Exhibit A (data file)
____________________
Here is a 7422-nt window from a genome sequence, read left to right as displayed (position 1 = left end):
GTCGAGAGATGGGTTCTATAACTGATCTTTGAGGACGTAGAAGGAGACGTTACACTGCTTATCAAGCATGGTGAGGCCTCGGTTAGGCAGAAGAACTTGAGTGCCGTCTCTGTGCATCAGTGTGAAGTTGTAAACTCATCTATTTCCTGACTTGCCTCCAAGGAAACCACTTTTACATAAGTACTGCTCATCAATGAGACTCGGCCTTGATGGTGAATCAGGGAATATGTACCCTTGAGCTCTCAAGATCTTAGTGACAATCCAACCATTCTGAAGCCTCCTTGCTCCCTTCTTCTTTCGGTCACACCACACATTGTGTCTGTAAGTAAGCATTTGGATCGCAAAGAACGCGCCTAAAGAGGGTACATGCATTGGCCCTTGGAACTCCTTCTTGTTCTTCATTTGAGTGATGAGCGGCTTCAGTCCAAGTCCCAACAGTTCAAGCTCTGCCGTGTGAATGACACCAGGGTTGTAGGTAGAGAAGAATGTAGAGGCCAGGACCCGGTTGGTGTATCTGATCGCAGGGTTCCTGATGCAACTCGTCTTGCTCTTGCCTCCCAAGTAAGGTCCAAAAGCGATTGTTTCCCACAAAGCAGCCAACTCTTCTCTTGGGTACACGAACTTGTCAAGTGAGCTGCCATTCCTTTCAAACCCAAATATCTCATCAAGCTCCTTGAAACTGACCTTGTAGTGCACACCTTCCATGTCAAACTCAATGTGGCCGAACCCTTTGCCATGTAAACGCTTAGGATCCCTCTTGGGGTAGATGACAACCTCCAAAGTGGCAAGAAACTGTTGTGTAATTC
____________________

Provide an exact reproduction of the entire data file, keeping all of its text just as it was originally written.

Here is a 7422-nt window from a genome sequence, read left to right as displayed (position 1 = left end):
GTCGAGAGATGGGTTCTATAACTGATCTTTGAGGACGTAGAAGGAGACGTTACACTGCTTATCAAGCATGGTGAGGCCTCGGTTAGGCAGAAGAACTTGAGTGCCGTCTCTGTGCATCAGTGTGAAGTTGTAAACTCATCTATTTCCTGACTTGCCTCCAAGGAAACCACTTTTACATAAGTACTGCTCATCAATGAGACTCGGCCTTGATGGTGAATCAGGGAATATGTACCCTTGAGCTCTCAAGATCTTAGTGACAATCCAACCATTCTGAAGCCTCCTTGCTCCCTTCTTCTTTCGGTCACACCACACATTGTGTCTGTAAGTAAGCATTTGGATCGCAAAGAACGCGCCTAAAGAGGGTACATGCATTGGCCCTTGGAACTCCTTCTTGTTCTTCATTTGAGTGATGAGCGGCTTCAGTCCAAGTCCCAACAGTTCAAGCTCTGCCGTGTGAATGACACCAGGGTTGTAGGTAGAGAAGAATGTAGAGGCCAGGACCCGGTTGGTGTATCTGATCGCAGGGTTCCTGATGCAACTCGTCTTGCTCTTGCCTCCCAAGTAAGGTCCAAAAGCGATTGTTTCCCACAAAGCAGCCAACTCTTCTCTTGGGTACACGAACTTGTCAAGTGAGCTGCCATTCCTTTCAAACCCAAATATCTCATCAAGCTCCTTGAAACTGACCTTGTAGTGCACACCTTCCATGTCAAACTCAATGTGGCCGAACCCTTTGCCATGTAAACGCTTAGGATCCCTCTTGGGGTAGATGACAACCTCCAAAGTGGCAAGAAACTGTTGTGTAATTC